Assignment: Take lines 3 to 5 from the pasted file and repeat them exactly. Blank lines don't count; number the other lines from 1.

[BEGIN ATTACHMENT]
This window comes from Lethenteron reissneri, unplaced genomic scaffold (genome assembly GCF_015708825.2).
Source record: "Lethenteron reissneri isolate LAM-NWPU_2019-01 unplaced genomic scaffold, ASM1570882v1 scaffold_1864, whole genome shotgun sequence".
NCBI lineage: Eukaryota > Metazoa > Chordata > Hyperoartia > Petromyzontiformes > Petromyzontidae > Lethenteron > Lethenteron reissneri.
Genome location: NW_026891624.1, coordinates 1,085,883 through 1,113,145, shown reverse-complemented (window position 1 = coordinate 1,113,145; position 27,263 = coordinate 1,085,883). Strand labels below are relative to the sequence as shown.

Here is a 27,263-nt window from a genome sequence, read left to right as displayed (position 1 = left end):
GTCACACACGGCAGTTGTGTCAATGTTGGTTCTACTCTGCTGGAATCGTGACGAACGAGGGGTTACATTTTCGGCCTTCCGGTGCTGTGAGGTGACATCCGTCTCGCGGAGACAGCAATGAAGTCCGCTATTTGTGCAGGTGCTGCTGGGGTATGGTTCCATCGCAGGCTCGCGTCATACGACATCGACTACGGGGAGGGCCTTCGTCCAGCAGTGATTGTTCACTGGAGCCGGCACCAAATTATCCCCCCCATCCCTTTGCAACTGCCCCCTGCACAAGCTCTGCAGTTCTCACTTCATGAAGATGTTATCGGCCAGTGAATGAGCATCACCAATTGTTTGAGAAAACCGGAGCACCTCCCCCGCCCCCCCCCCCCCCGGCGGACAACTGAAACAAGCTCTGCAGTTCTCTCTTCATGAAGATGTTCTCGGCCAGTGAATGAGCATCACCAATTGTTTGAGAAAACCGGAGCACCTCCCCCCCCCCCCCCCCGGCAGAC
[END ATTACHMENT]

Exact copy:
NCBI lineage: Eukaryota > Metazoa > Chordata > Hyperoartia > Petromyzontiformes > Petromyzontidae > Lethenteron > Lethenteron reissneri.
Genome location: NW_026891624.1, coordinates 1,085,883 through 1,113,145, shown reverse-complemented (window position 1 = coordinate 1,113,145; position 27,263 = coordinate 1,085,883). Strand labels below are relative to the sequence as shown.

Here is a 27,263-nt window from a genome sequence, read left to right as displayed (position 1 = left end):